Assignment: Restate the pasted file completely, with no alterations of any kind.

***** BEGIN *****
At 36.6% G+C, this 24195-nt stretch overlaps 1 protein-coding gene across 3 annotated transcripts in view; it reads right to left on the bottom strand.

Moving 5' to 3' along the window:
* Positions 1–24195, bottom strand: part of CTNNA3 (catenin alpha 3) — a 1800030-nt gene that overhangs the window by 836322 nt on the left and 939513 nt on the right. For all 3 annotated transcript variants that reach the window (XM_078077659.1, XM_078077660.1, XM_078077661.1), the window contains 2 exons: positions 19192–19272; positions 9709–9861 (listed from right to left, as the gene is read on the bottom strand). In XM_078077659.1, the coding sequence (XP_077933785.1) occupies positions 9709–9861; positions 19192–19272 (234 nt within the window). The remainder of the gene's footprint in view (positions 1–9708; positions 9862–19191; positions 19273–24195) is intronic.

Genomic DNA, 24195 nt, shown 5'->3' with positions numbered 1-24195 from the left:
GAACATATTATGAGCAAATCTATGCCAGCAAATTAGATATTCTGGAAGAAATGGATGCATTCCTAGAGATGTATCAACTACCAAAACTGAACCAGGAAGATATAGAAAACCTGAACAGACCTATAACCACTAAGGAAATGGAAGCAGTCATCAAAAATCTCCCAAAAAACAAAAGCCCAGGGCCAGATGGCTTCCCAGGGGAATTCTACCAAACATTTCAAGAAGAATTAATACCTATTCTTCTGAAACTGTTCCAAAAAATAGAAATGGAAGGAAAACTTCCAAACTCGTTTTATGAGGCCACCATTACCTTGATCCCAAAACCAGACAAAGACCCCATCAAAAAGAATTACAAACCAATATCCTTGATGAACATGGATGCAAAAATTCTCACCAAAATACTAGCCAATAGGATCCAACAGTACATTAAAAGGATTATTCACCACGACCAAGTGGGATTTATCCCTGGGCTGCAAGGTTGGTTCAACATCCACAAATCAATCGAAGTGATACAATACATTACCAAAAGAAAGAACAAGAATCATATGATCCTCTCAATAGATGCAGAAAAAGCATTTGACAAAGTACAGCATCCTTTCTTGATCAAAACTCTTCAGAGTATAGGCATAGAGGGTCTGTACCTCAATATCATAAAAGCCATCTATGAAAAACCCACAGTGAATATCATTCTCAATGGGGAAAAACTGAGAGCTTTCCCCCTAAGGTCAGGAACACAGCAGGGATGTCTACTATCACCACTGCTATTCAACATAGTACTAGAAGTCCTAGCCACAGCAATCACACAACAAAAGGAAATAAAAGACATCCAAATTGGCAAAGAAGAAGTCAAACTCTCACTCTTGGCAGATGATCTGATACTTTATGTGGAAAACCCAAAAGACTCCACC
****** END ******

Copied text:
At 36.6% G+C, this 24195-nt stretch overlaps 1 protein-coding gene across 3 annotated transcripts in view; it reads right to left on the bottom strand.

Moving 5' to 3' along the window:
* Positions 1–24195, bottom strand: part of CTNNA3 (catenin alpha 3) — a 1800030-nt gene that overhangs the window by 836322 nt on the left and 939513 nt on the right. For all 3 annotated transcript variants that reach the window (XM_078077659.1, XM_078077660.1, XM_078077661.1), the window contains 2 exons: positions 19192–19272; positions 9709–9861 (listed from right to left, as the gene is read on the bottom strand). In XM_078077659.1, the coding sequence (XP_077933785.1) occupies positions 9709–9861; positions 19192–19272 (234 nt within the window). The remainder of the gene's footprint in view (positions 1–9708; positions 9862–19191; positions 19273–24195) is intronic.

Genomic DNA, 24195 nt, shown 5'->3' with positions numbered 1-24195 from the left:
GAACATATTATGAGCAAATCTATGCCAGCAAATTAGATATTCTGGAAGAAATGGATGCATTCCTAGAGATGTATCAACTACCAAAACTGAACCAGGAAGATATAGAAAACCTGAACAGACCTATAACCACTAAGGAAATGGAAGCAGTCATCAAAAATCTCCCAAAAAACAAAAGCCCAGGGCCAGATGGCTTCCCAGGGGAATTCTACCAAACATTTCAAGAAGAATTAATACCTATTCTTCTGAAACTGTTCCAAAAAATAGAAATGGAAGGAAAACTTCCAAACTCGTTTTATGAGGCCACCATTACCTTGATCCCAAAACCAGACAAAGACCCCATCAAAAAGAATTACAAACCAATATCCTTGATGAACATGGATGCAAAAATTCTCACCAAAATACTAGCCAATAGGATCCAACAGTACATTAAAAGGATTATTCACCACGACCAAGTGGGATTTATCCCTGGGCTGCAAGGTTGGTTCAACATCCACAAATCAATCGAAGTGATACAATACATTACCAAAAGAAAGAACAAGAATCATATGATCCTCTCAATAGATGCAGAAAAAGCATTTGACAAAGTACAGCATCCTTTCTTGATCAAAACTCTTCAGAGTATAGGCATAGAGGGTCTGTACCTCAATATCATAAAAGCCATCTATGAAAAACCCACAGTGAATATCATTCTCAATGGGGAAAAACTGAGAGCTTTCCCCCTAAGGTCAGGAACACAGCAGGGATGTCTACTATCACCACTGCTATTCAACATAGTACTAGAAGTCCTAGCCACAGCAATCACACAACAAAAGGAAATAAAAGACATCCAAATTGGCAAAGAAGAAGTCAAACTCTCACTCTTGGCAGATGATCTGATACTTTATGTGGAAAACCCAAAAGACTCCACC